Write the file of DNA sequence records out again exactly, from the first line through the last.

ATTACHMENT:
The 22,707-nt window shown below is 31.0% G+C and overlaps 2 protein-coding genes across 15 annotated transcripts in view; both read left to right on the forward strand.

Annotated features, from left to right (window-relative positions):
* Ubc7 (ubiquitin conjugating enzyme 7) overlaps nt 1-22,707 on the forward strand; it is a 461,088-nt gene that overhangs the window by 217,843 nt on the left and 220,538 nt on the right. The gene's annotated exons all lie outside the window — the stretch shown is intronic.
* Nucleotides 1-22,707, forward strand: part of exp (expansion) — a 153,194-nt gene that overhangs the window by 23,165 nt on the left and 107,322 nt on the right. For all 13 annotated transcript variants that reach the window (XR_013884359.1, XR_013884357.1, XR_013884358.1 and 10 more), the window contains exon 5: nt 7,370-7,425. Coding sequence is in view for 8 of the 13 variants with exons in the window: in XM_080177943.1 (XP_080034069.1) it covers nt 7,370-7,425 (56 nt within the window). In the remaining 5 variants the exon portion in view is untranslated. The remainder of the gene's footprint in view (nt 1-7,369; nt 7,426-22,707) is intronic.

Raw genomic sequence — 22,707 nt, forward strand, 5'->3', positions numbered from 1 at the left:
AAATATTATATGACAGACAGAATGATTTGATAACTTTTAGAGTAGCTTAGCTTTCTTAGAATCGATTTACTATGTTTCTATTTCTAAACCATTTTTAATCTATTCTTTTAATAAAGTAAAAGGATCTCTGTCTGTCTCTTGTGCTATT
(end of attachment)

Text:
The 22,707-nt window shown below is 31.0% G+C and overlaps 2 protein-coding genes across 15 annotated transcripts in view; both read left to right on the forward strand.

Annotated features, from left to right (window-relative positions):
* Ubc7 (ubiquitin conjugating enzyme 7) overlaps nt 1-22,707 on the forward strand; it is a 461,088-nt gene that overhangs the window by 217,843 nt on the left and 220,538 nt on the right. The gene's annotated exons all lie outside the window — the stretch shown is intronic.
* Nucleotides 1-22,707, forward strand: part of exp (expansion) — a 153,194-nt gene that overhangs the window by 23,165 nt on the left and 107,322 nt on the right. For all 13 annotated transcript variants that reach the window (XR_013884359.1, XR_013884357.1, XR_013884358.1 and 10 more), the window contains exon 5: nt 7,370-7,425. Coding sequence is in view for 8 of the 13 variants with exons in the window: in XM_080177943.1 (XP_080034069.1) it covers nt 7,370-7,425 (56 nt within the window). In the remaining 5 variants the exon portion in view is untranslated. The remainder of the gene's footprint in view (nt 1-7,369; nt 7,426-22,707) is intronic.

Raw genomic sequence — 22,707 nt, forward strand, 5'->3', positions numbered from 1 at the left:
AAATATTATATGACAGACAGAATGATTTGATAACTTTTAGAGTAGCTTAGCTTTCTTAGAATCGATTTACTATGTTTCTATTTCTAAACCATTTTTAATCTATTCTTTTAATAAAGTAAAAGGATCTCTGTCTGTCTCTTGTGCTATT